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Road to Letting of 45/46 Bypass Bids Full of Twists and Turns

Bypass Congestion

Photo: Regan McCarthy

Cars often wait through multiple light cycles at the 10th and the bypass intersection.

The IN-45/46 bypass  is a major thoroughfare for drivers leaving and entering the city. The bypass connects Indiana University’s campus to developing areas of town like Bloomington’s technology park and Lake Monroe. But congestion on the highway is causing problems. Commuters are frustrated by the time they’re forced to wait during peak traffic periods, sometimes sitting through 3 or more light cycles at a time—which is exactly why the road is slated for improvement, But  City Planning director Tom Micuda said that improvement has been a long time coming.

“There have been two principal reasons the project was delayed,” he said. “Funding. State, local and national governments are all dealing with funding shortfalls. They do have the funding in place at this point, which was very uncertain a few years ago. The other reason that there were delays is there have been direct discussions between the city, Indiana University and INDOT regarding what this project would be designed to look like.”

Dollars earmarked from the state’s Major Moves initiative have cleared up concerns about financing the project, but even after nearly two decades of discussion, disagreement about the project’s final design continues to be a major topic of contention in the community. City officials say they’ve worked with INDOT engineers to design a road better suited to the needs of the community. Micuda says Mayor Mark Kruzan lobbied for improvements like a bike path following the entirety of the road and a pedestrian underpass at 7th street. And, in fact, Kruzan says, for the most part, the city’s suggestions to make the road more bike and pedestrian friendly were incorporated—except, that is, for one. Kruzan said in his state of the city address earlier this year he’d hoped INDOT’s final plans would include a pedestrian overpass—a suggestion Kruzan said IU officials asked INDOT to deny.

IU Vice President for Capital Projects and Facilities Tom Morrison said that’s because of aesthetics, as well as for safety reasons. Morrison said he worried building a steep incline to get over road would result in pedestrians and cyclists hurrying across the intersection as the light changes, rather than bothering to hike up the hill.

“One of the things that I’ve learned in this business is that evaluating pedestrian safety and traffic safety is the job of engineers who know that business,” Morrison said. “One of the things we know when we get into those studies is everyone brings their own personal thoughts of well, ‘that’ll work or that’ll work.’ And we always want to say well, there are people who do this, you know, for a living.”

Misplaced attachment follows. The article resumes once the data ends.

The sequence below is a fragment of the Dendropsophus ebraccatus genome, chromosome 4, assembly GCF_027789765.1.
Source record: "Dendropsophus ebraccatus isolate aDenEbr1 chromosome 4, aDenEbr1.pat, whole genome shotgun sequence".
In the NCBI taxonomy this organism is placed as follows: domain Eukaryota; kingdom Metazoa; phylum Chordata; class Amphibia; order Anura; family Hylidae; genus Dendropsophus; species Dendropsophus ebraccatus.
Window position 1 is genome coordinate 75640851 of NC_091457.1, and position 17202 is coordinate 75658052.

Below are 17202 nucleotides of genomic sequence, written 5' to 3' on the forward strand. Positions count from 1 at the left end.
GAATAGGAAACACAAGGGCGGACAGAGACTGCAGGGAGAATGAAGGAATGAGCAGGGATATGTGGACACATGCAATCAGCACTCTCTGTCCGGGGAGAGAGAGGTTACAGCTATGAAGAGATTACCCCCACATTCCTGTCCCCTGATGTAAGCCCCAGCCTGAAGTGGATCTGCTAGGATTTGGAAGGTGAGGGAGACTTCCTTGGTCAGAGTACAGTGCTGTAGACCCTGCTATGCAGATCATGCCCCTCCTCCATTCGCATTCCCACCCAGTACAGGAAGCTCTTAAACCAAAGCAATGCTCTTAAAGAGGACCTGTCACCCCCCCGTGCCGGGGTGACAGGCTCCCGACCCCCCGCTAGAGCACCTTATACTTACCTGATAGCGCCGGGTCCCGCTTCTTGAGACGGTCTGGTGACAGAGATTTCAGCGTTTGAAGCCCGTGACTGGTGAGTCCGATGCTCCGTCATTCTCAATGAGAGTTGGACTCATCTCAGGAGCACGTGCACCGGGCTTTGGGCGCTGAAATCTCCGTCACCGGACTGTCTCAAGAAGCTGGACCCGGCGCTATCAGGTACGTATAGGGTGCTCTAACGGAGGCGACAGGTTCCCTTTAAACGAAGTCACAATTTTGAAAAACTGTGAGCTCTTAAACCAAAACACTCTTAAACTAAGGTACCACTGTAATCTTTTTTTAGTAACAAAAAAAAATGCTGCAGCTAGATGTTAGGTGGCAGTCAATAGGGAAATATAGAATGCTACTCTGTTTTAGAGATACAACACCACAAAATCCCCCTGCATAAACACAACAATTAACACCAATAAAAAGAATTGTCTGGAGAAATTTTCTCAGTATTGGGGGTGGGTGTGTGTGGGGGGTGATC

But some residents, like City Council member Steve Volan, disagree.

The arguments made by engineers about, well, we do this for safety are not context sensitive,” Volan argued. “They are designing the road, all too often, in a vacuum without a practical thought as to how the community will interact with the road.”

Volan hosted a series of community design meetings, in which he encouraged community members to tweak and critique INDOT’s highway design.  Volan says the problem with INDOT’s design as it stands is that it no longer bypasses the city, but rather runs right through it. Meeting-goers wanted a road design that better reflected that, saying they’d like to see narrower lane widths to slow down traffic and more pedestrian activated cross walks.

Volan even showed his plan to state officials at an INDOT open house in Bloomington, but by that time, INDOT spokesperson Will Wingfield said, the date had passed for making major design changes.

N”As far as changes go, this project has been discussed for a number of years—the better part of two decades at this point,” Wingfield said.  “So, at some point we have to move from discussion to action and that’s where we’re moving.

And even some project detractors like Jessie Rome, administrator for the Facebook group “Bloomington Residents Opposed to the Bypass Plan,” have begun to ease their opposition.

“I think in some ways the people who would maybe organize against it are getting tired,” she said. “I think in some way for awhile we thought if we just keep putting it off and putting it off well maybe the money will run out.”

Officials are expected to award bids next week with construction starting as early as June 14th and running through November 2012.

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